Articles were included for review if the title, abstract, or key words indicated that the study focused on the ketogenic diet in the context of endurance sport training and/or racing (i.e., the EAKD). Articles that met inclusion criteria from each database were compiled using Endnote software. Duplicates were removed, and abstracts were pre-screened for source type. Articles were excluded if they were not a primary source.

After identifying all eligible records, a data matrix was developed and data were extracted on the following variables: study design, athlete type (i.e., sport, training level, age range), diet type (i.e., EAKD, high carbohydrate, periodised carbohydrate) and composition, recruitment numbers, study length, dietary adherence assessment method, serum biomarkers for ketosis, training protocols, and VO2 max/secondary outcomes. Data from the matrix are presented in Tables 1 and 2. Results were synthesized qualitatively.

Table 1 Descriptive results
Table 2 Study outcomes: VO2 max and secondary outcomes. Dashes indicate that studies did not assess the specified variable(s)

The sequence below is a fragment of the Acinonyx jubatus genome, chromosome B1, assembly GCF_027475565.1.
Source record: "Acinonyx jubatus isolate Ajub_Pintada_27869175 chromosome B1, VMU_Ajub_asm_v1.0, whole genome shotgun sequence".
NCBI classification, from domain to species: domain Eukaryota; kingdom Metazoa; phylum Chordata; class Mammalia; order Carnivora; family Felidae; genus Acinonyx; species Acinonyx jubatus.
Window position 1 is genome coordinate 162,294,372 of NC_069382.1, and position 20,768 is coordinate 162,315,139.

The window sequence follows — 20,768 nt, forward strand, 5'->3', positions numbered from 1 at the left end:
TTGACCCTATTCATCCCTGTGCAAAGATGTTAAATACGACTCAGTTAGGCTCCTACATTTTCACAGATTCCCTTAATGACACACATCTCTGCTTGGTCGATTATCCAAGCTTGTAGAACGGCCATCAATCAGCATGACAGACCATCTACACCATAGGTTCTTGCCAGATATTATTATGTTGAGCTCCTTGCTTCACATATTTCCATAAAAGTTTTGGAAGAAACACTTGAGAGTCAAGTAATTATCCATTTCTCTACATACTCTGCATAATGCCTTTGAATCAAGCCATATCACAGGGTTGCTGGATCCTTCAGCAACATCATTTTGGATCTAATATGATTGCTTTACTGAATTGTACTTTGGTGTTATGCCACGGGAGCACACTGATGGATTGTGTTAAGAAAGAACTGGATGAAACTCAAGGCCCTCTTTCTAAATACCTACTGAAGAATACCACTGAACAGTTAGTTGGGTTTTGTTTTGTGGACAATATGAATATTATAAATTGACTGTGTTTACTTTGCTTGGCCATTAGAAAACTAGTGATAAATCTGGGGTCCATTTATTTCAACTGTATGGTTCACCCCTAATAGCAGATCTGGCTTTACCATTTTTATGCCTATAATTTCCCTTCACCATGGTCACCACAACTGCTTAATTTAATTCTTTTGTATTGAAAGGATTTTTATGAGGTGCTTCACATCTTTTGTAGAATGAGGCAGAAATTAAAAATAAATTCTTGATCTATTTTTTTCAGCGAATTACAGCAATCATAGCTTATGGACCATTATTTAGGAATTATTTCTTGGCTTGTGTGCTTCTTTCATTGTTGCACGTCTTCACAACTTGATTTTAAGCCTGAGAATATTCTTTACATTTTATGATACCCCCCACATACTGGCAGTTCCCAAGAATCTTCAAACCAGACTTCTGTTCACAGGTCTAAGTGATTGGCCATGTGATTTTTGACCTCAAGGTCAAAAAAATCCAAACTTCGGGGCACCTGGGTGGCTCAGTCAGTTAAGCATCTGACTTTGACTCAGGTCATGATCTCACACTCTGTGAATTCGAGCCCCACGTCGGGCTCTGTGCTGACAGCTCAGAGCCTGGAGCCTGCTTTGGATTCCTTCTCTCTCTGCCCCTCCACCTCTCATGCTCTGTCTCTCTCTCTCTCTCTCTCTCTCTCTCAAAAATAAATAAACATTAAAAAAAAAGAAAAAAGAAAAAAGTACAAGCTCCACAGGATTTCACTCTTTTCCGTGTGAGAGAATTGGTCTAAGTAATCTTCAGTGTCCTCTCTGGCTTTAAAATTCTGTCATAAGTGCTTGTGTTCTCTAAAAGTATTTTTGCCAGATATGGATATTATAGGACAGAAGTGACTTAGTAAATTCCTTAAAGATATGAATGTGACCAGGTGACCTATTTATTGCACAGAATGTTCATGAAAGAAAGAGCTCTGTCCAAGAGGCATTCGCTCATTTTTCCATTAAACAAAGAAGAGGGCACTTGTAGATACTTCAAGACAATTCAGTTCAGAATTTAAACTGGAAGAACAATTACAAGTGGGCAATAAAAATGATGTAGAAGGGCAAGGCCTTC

Search results

Figure 1 illustrates the screening process and articles included in this review. In brief, searches from Web of Science and PubMed generated n = 60 articles (n = 33 and 27, respectively). After removing duplicates and pre-screening, 28 articles remained. After further review, 21 additional records were excluded (see Fig. 1 for reasons for exclusion). All exclusions were conducted to emphasize the effect of ketogenic diet consumption on sport-specific performance in endurance athletes. The screening process produced seven eligible articles: six prospective trials (n = 1 randomized crossover study, n = 3 non-randomized trials, n = 2 pre-posttest), and one case study. See Fig. 1 for a flow chart of the screening process.

Fig. 1
figure 1

Flow chart depicting the literature search and review process to arrive at the final analytic sample (n = 7). Arrows pointing right indicate the number of articles excluded and for what reason

Descriptive results